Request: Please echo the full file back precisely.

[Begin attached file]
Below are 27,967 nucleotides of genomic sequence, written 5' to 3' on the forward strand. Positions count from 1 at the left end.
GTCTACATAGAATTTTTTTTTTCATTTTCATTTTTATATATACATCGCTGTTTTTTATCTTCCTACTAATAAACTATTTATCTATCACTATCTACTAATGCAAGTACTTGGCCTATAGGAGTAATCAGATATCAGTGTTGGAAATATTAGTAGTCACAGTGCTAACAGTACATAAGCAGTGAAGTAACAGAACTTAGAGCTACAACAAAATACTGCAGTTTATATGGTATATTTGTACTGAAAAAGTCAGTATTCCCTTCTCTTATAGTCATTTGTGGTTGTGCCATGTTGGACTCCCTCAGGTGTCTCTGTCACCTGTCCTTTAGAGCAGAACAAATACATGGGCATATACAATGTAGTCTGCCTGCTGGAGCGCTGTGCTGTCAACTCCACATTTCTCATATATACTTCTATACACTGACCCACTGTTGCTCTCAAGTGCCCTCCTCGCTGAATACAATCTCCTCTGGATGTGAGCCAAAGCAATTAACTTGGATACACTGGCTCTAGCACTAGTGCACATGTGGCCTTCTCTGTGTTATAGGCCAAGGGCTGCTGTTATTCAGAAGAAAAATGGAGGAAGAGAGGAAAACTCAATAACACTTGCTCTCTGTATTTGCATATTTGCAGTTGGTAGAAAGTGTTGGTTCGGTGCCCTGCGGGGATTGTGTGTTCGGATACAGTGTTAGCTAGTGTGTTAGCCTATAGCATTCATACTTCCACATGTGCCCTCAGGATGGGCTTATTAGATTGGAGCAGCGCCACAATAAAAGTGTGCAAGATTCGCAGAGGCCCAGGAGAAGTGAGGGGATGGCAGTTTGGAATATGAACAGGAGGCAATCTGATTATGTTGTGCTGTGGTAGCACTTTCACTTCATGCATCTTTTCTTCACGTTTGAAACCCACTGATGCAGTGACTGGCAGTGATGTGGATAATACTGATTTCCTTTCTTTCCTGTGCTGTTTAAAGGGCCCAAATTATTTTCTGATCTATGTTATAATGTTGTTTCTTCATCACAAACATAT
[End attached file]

Below are 27,967 nucleotides of genomic sequence, written 5' to 3' on the forward strand. Positions count from 1 at the left end.
GTCTACATAGAATTTTTTTTTTCATTTTCATTTTTATATATACATCGCTGTTTTTTATCTTCCTACTAATAAACTATTTATCTATCACTATCTACTAATGCAAGTACTTGGCCTATAGGAGTAATCAGATATCAGTGTTGGAAATATTAGTAGTCACAGTGCTAACAGTACATAAGCAGTGAAGTAACAGAACTTAGAGCTACAACAAAATACTGCAGTTTATATGGTATATTTGTACTGAAAAAGTCAGTATTCCCTTCTCTTATAGTCATTTGTGGTTGTGCCATGTTGGACTCCCTCAGGTGTCTCTGTCACCTGTCCTTTAGAGCAGAACAAATACATGGGCATATACAATGTAGTCTGCCTGCTGGAGCGCTGTGCTGTCAACTCCACATTTCTCATATATACTTCTATACACTGACCCACTGTTGCTCTCAAGTGCCCTCCTCGCTGAATACAATCTCCTCTGGATGTGAGCCAAAGCAATTAACTTGGATACACTGGCTCTAGCACTAGTGCACATGTGGCCTTCTCTGTGTTATAGGCCAAGGGCTGCTGTTATTCAGAAGAAAAATGGAGGAAGAGAGGAAAACTCAATAACACTTGCTCTCTGTATTTGCATATTTGCAGTTGGTAGAAAGTGTTGGTTCGGTGCCCTGCGGGGATTGTGTGTTCGGATACAGTGTTAGCTAGTGTGTTAGCCTATAGCATTCATACTTCCACATGTGCCCTCAGGATGGGCTTATTAGATTGGAGCAGCGCCACAATAAAAGTGTGCAAGATTCGCAGAGGCCCAGGAGAAGTGAGGGGATGGCAGTTTGGAATATGAACAGGAGGCAATCTGATTATGTTGTGCTGTGGTAGCACTTTCACTTCATGCATCTTTTCTTCACGTTTGAAACCCACTGATGCAGTGACTGGCAGTGATGTGGATAATACTGATTTCCTTTCTTTCCTGTGCTGTTTAAAGGGCCCAAATTATTTTCTGATCTATGTTATAATGTTGTTTCTTCATCACAAACATAT